A different tech bubble – powershares qqq trust etf (nasdaq qqq) seeking alpha electricity in india


In a recent article entitled " Netflix and Deal," I illustrated that Netflix ( NFLX), Tesla ( TSLA), and some additional tech heavyweights are among the companies with the highest market capitalizations in the Bloomberg Barclays U.S. Corporate High Yield Index (HYG, JNK). Equity markets are giving these companies large valuations, but rating agencies rate their debt as junk and investors assign meaningful credit risk premia to their bonds. In Tesla’s CDS, I extrapolated this credit default swap premium into a healthy probability of default for the topical Silicon Valley automaker.

I will show that a sector’s debt growth can portend future underperformance of that sector’s bonds and stocks. We will examine three sectors through three unique periods – the dot-com/telecom bubble, the financial crisis, and the commodity crash.

In the lead-up to the bursting of the late 1990s tech bubble, debt growth in TMT (technology, media, and telecommunications) mushroomed. Driven by deregulation after governments opened up markets to new entrants, the telecommunications sector underwent a historic investment spree. That investment was spurred by the rise of new technologies like mobile telephony and internet access that were becoming increasing components of consumers’ lives.

Like we saw in equity markets, which drove tech stocks to soaring heights, this excitement led to increased debt issuance. The graph below shows that from the end of 1997 to the end of 2001, telecom debt in the investment grade corporate bond index (NYSEARCA: LQD) roughly doubled.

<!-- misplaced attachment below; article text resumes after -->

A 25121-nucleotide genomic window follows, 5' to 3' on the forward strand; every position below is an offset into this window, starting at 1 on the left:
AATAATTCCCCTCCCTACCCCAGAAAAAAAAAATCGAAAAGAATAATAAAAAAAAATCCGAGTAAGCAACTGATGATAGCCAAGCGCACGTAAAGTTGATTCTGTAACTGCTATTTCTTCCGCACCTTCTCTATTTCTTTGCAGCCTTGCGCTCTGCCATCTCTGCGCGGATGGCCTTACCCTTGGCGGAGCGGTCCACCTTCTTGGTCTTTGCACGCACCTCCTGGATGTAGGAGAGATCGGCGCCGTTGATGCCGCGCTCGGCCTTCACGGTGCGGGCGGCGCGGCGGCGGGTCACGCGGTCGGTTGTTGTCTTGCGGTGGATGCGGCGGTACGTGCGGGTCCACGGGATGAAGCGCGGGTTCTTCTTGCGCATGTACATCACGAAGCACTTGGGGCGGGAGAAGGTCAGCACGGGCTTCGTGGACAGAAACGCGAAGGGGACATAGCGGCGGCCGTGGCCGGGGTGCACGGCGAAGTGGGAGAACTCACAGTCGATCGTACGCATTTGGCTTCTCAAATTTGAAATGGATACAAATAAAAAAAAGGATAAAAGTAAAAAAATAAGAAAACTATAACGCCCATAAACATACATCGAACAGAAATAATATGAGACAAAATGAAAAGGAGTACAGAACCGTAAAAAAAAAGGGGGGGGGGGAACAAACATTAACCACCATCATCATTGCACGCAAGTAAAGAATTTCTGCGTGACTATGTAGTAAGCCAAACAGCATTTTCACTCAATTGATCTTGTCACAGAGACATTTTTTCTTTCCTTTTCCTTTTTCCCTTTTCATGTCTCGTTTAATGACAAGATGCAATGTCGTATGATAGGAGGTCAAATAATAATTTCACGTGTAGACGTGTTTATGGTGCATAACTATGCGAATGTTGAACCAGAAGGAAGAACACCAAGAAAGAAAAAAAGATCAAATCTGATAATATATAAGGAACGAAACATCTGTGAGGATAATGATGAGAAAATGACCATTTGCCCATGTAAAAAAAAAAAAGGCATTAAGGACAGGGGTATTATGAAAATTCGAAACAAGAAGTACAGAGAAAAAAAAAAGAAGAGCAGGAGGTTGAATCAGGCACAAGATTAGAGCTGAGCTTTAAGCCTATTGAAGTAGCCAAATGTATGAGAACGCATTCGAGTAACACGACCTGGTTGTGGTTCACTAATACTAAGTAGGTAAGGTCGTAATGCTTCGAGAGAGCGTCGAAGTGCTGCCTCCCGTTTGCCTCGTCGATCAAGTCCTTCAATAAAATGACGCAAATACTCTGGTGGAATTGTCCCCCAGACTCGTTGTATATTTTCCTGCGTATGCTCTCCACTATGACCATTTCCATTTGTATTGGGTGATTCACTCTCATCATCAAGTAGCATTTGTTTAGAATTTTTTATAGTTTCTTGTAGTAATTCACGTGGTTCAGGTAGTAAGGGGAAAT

With this debt-financed liquidity injection, companies were able to finance large-scale investment projects. These projects notably included the construction of vast fiber optic cable networks. Companies also paid ever-increasing prices for electromagnetic spectrum financed by debt. Rapid debt growth risks mis-investment in projects that do not generate sufficient economic returns to service the debt. Eventually, booms turn to busts – and it was not just higher corporate defaults and widening bond spreads in the TMT space, equities swooned as well.

The graph below shows the iShares U.S. Telecommunications ETF (BATS: IYZ) from its inception in May 2000 to mid-2003. As telecom equities soared, this ETF sought to capitalize on that growth, but instead nearly top-ticked the market, producing -31% annual returns for investors over roughly the next three years. Think of that as roughly 3 consecutive years of 2008-like performance for your portfolio.